What’s a “territoy”?

Okay, Matthew Cline…you got past the censors. I nominate you for today’s Second Internet Award.

@lilady – I just saw that. Actually, I’m flattered that they would think so highly (or lowly) of my posts. I think they would be sorely disappointed if they knew who I really was.

It just goes back to their mentality that everyone who has a contrary opinion to their own has some hidden agenda or axe to grind (projection if I ever witnessed it).

So, when are we going to hold the RI Happy Hour in DC? I’m totally game!

“So, when are we going to hold the RI Happy Hour in DC? I’m totally game!”

I’m waiting for the ‘official’ invitation to be extended to me and the other RI ladies.

I doubt anyone got my joke: the dead don’t frequently sue those who gave them bad advice -while the *partners* may have been similarly enthralled by the woo, be distraught, feel ashamed of the deceased’s poor choices or most importantly, be un-able to prove that someone had such an overwhelming influence over the victim- was it hypnosis? Or a powerful spell? If the victim was an adult and of sound mind, what can you say? And if consequences are not so dire, would anyone sue? How would you “trace” this?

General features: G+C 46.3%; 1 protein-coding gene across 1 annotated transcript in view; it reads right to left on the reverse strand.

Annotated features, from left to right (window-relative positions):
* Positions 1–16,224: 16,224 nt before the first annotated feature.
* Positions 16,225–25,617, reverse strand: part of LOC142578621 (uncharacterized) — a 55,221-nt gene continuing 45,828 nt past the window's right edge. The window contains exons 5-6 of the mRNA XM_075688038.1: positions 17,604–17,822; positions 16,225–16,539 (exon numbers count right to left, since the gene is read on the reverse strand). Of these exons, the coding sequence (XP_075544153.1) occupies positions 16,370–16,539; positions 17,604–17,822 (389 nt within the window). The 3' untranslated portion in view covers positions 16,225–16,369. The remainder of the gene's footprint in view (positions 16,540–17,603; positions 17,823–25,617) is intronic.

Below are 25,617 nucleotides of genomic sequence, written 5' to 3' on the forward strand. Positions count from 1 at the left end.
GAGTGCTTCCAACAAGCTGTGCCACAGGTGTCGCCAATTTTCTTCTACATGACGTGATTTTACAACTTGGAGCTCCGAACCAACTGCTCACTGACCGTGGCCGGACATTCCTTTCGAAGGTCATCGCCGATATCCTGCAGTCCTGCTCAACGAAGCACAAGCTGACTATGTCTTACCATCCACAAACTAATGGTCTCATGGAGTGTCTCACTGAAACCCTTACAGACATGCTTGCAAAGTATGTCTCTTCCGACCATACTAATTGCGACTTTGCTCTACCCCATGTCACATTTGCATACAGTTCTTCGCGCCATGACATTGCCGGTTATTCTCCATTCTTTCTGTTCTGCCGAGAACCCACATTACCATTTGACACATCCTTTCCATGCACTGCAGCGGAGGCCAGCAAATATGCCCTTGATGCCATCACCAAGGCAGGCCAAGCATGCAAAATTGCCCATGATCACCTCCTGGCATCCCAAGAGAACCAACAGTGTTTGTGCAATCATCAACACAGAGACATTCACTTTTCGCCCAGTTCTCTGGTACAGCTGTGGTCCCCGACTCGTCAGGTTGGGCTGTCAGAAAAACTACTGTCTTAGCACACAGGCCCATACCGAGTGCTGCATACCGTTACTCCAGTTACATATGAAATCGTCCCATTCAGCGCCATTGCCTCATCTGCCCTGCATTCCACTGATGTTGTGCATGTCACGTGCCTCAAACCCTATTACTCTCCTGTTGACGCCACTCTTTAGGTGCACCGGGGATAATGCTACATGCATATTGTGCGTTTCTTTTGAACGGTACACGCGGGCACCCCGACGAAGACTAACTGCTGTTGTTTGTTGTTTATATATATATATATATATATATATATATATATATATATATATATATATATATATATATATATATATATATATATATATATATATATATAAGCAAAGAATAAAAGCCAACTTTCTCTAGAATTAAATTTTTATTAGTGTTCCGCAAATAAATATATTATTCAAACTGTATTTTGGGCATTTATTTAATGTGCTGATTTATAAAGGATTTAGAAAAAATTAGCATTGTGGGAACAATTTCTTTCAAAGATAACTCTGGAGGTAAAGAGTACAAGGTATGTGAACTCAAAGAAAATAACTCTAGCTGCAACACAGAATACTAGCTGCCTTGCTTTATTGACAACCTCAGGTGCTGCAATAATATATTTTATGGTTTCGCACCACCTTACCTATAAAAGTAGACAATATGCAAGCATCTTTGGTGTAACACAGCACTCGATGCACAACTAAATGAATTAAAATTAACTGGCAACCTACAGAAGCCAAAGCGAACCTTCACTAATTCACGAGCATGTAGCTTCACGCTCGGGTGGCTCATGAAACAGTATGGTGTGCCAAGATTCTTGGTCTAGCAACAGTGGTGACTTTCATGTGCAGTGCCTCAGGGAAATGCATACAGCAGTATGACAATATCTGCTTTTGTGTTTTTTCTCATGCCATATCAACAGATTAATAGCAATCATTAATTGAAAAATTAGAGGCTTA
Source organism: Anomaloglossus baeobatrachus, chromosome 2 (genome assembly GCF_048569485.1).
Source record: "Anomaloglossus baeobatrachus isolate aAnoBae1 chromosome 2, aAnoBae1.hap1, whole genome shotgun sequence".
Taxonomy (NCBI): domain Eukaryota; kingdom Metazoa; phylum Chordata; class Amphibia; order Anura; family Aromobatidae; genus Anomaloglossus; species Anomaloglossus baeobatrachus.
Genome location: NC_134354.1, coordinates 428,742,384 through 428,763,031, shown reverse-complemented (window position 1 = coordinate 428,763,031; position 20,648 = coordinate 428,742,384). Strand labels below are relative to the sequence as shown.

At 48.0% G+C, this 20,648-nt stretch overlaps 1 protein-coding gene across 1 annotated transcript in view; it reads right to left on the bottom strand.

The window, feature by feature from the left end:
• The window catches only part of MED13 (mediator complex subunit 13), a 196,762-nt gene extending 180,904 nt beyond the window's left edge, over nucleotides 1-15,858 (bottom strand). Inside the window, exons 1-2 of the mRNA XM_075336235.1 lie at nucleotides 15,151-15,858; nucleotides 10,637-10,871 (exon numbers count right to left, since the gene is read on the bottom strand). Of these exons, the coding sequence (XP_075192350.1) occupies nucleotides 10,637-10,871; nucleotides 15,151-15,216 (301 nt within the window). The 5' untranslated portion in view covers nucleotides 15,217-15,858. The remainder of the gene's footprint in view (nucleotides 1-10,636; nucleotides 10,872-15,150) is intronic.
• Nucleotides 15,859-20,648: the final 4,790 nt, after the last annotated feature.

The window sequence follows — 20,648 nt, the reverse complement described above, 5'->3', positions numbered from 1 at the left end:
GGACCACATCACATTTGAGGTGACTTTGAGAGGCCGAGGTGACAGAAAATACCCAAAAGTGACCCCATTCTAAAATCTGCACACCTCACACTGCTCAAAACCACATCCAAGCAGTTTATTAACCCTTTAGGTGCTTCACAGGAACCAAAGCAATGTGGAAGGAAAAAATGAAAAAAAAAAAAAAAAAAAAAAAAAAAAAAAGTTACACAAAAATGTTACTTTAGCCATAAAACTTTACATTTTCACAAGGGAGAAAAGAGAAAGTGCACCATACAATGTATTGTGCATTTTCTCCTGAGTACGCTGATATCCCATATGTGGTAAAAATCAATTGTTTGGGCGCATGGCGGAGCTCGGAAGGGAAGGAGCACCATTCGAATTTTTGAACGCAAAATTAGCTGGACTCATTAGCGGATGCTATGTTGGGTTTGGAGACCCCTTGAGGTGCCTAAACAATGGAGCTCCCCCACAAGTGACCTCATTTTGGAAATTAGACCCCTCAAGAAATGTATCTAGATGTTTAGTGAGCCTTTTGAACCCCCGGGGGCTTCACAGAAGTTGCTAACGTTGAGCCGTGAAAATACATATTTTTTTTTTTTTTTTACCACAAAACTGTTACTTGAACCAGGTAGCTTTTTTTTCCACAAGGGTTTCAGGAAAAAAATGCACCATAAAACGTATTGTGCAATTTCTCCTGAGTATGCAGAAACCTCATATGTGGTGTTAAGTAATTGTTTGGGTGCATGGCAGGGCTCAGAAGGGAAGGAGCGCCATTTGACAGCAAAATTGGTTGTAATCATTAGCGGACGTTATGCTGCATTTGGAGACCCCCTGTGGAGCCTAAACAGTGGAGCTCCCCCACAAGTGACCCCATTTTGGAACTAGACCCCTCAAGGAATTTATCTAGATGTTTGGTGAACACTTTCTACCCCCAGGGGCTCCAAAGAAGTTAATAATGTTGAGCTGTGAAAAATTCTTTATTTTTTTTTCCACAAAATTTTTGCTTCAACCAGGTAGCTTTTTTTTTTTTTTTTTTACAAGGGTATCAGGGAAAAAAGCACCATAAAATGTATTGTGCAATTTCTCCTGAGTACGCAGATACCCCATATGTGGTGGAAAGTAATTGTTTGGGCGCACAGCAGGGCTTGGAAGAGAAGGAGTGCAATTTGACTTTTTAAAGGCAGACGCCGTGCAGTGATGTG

Over the years, I’ve listened to “scholarly” advice given over the internet/ radio which has given me insight into the guru/ acolyte relationship- there is a disturbing amount of worshipul adulation, mimicry and desire to please by the follower. While most involves medical issues, sometimes queries are about relationships, psychological issues, career paths, locations for moving domiciles and investment strategies: political grandstanding has recently become more apparent, drumming up support for the guru’s pet issues and financial interests thinly disguised as * health freedom*.

I’ve come to view anti-vaxx as a sub-set of alt med woo – there is interchange between the groups: alt med/ health freedom advocates often support the anti-vaxx cause and the latter in turn, may support the natural methods alt med espouses. Thus, AJW is a *cause celebre* beyond anti-vaxx.

@ brian, Interesting observation. I wonder if this being a higher profile case, although not as high as say one of Lindsay Lohan’s drug-fueled sprees, would create an environment of cautiousness. Having a case go to the Appellate doesn’t strike me as being a feather in a judge’s cap.

“Snooki from Jersey Shore”, Lawrence…